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Unravelling the chemical and electronic properties of compounds is a real challenge due to chemical heterogeneity, sample nature and sensitivity to various conditions (gas flow and composition, temperature, pressure). Operando studies on chemical processes is crucial to design new reactions and manufacturing processes and it provides fundamental insights into the science of chemistry.
Diamond provides specialist analytical techniques and a wide range of sample environments to make complete characterisations of various materials at different physical states and understand structure-function relationships.
Below are some examples of how these techniques have been applied.
Zinc oxide (ZnO) is a highly desirable multifunctional material possessing superior electronic, structural and morphological properties which also exhibits high chemical stability, a broad range of radiation absorption and high photostability. For this reason, ZnO is used in n-type semiconductors, solar cells, photocatalysts, sensing materials and antiseptic additive compounds.
Many believe that the defects present in ZnO’s structure are a key factor in influencing aspects of its performance and control of specific defect types could be used to enhance its functionality.
Over recent years we have seen a global move towards renewable energy not only to support increased demand for energy but also to reduce the production of carbon dioxide, a common pollutant from burning fossil fuels. Engineers and scientists are continually looking at ways to store this energy during periods of low user consumption (day-time) and to maximise its usage during periods of high demand (evening-time).Read more...
Effective lubrication has a significant impact on a number of applications ranging from human artificial joint implants to energy efficiency of internal combustion engines and the reliability of offshore wind turbine gearboxes. At low running speeds and high contact pressures the fluid film cannot be maintained and therefore effective lubrication is greatly influenced by the presence of chemical additives in the lubricant. These additives interact with the lubricated surfaces to form nanoscale tribofilms that reduce both material wear and energy losses due to friction. Understanding the mechanisms by which these tribofilms form is essential for development and optimisation of the next generation environmentally friendly effective lubricants, materials and tribological systems.Read more...
Platinum group metals play a crucial role in a variety of applications and in particular for a host of catalytic applications. The largest application is currently in vehicle emission control (VEC) catalysts to efficiently reduce particulate matter, CO, NOx and hydrocarbons. This type of catalytic system is diverse and complex and generally contains 0.1-1 wt% active metal deposited on a thermally stable structural support. Therefore, applying a wide range of techniques is essential to fully understand these complex catalytic materials.Read more...
A proper understanding of structure-property relationships plays a central role in the design and discovery of novel materials. In many cases, exploring the relationship between the structure of a new material and its physical and chemical properties requires that measurements are carried out under exactly the same in situ conditions of temperature, pressure and atmosphere as the performance environments of the material of interest.Read more...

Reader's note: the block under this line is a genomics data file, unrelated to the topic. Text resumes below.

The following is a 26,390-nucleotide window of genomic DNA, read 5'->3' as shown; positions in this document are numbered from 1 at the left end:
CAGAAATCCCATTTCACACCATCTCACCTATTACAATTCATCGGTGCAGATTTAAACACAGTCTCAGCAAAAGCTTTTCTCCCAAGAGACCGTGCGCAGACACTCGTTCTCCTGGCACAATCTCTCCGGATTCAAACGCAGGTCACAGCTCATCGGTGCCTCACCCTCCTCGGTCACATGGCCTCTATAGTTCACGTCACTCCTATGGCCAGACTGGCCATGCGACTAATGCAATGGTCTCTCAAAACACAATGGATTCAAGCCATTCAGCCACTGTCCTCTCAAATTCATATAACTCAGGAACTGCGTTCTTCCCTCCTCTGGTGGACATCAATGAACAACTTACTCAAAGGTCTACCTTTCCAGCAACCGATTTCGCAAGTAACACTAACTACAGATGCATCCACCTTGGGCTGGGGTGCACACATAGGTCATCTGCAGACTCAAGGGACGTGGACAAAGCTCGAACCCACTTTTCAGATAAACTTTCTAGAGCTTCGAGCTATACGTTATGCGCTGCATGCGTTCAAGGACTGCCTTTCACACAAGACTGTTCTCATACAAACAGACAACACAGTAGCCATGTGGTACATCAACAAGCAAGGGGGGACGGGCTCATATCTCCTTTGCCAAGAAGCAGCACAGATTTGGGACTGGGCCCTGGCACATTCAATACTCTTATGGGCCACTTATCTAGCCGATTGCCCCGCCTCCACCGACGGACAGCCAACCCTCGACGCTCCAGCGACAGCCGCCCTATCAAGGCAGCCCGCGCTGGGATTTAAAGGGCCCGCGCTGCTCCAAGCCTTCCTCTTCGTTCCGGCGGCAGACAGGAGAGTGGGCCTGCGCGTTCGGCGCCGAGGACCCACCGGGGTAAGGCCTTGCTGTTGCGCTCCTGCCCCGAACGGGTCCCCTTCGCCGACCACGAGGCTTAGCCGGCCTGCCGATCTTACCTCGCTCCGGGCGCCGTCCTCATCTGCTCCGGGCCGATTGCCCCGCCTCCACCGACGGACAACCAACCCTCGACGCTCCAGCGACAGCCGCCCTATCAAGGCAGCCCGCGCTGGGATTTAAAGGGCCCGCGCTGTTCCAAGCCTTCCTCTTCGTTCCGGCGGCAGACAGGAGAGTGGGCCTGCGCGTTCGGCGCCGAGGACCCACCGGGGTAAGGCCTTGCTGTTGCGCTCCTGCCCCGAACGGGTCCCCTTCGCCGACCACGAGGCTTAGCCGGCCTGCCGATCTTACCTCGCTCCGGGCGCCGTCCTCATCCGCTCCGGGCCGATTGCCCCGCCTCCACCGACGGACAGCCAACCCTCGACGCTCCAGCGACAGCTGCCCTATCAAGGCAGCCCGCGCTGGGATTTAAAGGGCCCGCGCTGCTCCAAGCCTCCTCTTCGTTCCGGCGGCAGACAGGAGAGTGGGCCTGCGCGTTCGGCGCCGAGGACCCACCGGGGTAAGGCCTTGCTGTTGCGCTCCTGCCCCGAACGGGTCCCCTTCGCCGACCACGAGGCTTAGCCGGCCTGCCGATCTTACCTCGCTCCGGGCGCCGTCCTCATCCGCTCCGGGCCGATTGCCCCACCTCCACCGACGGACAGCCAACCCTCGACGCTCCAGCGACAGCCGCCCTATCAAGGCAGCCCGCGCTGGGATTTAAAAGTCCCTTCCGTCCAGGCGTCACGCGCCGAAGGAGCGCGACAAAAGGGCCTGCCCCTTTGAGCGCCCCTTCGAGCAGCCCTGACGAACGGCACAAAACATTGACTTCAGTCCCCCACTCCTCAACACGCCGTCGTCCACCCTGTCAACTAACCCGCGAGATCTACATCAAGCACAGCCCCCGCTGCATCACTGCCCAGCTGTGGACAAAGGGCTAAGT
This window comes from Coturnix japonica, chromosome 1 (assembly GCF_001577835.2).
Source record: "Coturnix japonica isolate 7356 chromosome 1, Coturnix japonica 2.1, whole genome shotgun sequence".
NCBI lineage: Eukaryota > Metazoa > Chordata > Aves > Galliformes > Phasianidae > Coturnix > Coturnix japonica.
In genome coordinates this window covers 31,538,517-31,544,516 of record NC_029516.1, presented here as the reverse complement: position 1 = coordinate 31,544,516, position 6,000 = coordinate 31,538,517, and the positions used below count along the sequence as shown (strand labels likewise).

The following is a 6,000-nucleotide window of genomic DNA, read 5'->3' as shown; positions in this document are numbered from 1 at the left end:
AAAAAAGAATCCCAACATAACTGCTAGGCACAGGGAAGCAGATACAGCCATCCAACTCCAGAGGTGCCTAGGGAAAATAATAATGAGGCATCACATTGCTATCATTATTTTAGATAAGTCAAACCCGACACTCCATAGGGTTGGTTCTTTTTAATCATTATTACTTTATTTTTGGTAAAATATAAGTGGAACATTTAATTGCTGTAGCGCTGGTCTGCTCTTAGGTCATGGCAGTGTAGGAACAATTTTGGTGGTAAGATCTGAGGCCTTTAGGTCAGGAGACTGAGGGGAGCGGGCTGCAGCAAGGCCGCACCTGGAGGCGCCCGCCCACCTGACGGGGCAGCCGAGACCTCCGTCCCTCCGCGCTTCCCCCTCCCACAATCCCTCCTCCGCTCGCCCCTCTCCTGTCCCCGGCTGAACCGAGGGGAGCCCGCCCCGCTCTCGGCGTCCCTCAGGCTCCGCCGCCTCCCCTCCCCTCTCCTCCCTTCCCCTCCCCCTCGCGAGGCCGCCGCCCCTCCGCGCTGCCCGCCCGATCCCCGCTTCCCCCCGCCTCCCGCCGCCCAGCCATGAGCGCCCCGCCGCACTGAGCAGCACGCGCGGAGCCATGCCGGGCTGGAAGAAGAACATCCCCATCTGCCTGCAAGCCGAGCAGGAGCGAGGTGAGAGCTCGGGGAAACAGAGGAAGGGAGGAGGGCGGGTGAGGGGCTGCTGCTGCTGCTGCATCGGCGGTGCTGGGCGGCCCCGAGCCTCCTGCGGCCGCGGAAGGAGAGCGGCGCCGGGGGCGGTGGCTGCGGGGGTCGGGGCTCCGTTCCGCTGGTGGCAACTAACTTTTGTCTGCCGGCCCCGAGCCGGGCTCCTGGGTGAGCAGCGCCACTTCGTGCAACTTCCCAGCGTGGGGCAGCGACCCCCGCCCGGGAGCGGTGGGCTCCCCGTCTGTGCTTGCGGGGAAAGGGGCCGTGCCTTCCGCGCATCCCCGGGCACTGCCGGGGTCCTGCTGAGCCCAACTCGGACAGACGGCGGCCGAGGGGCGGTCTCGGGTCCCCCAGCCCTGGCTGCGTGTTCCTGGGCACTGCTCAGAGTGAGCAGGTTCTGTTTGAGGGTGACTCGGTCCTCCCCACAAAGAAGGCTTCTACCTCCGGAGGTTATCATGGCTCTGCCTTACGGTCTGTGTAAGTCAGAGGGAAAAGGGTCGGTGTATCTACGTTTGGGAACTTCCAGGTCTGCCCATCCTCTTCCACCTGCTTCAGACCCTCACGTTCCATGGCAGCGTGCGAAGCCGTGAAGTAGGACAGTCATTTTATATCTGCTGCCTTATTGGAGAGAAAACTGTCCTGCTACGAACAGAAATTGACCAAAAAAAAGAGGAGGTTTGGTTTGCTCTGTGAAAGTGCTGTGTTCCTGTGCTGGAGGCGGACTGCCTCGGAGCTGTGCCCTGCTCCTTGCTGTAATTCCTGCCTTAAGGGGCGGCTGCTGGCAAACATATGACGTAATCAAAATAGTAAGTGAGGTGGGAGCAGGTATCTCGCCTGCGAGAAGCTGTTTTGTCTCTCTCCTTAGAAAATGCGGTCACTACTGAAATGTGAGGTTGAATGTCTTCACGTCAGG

The “freezing” of diesel fuel in winter has been a problem since its inception. Wax crystals nucleate and grow and block fuel lines and filters which can lead to vehicle failures and motorists being stranded. Additives are used to control these crystals but, over recent years, the use of biofuels (fatty acid methyl esters) within diesel blends has become increasingly common. This can adversely affect the low temperature operability of the fuel. Legislation demands that biofuels are part of diesel blends throughout the EU, with levels expected to increase.Read more...
Catalytic production of methanol is an industrially important process and this high-energy density liquid is widely used in the manufacture of plastics and synthetic fibres, and in fuel cells. Currently, methanol is synthesized on a large scale using natural gas from an energy-inefficient process, which requires an endothermic, and therefore thermally intensive, step to completely break down the methane to CO/H2 before methanol can be formed. Scientists from the University of Oxford were keen to explore an alternative non-syn-gas route for methanol production utilising ethylene glycol (EG) which can be sourced from biomass.Read more...
Using current technologies, it is possible to store and transport hydrogen as a liquid at very low temperatures, or a gas under very high pressure, but both of these have serious implications for weight, cost and safety. Metal-organic frameworks (MOFs) are extended molecular structures constructed from metal cations linked by organic molecules. They have recently shown considerable promise in a wide range of applications, including hydrogen storage, catalysis and drug delivery.Read more...
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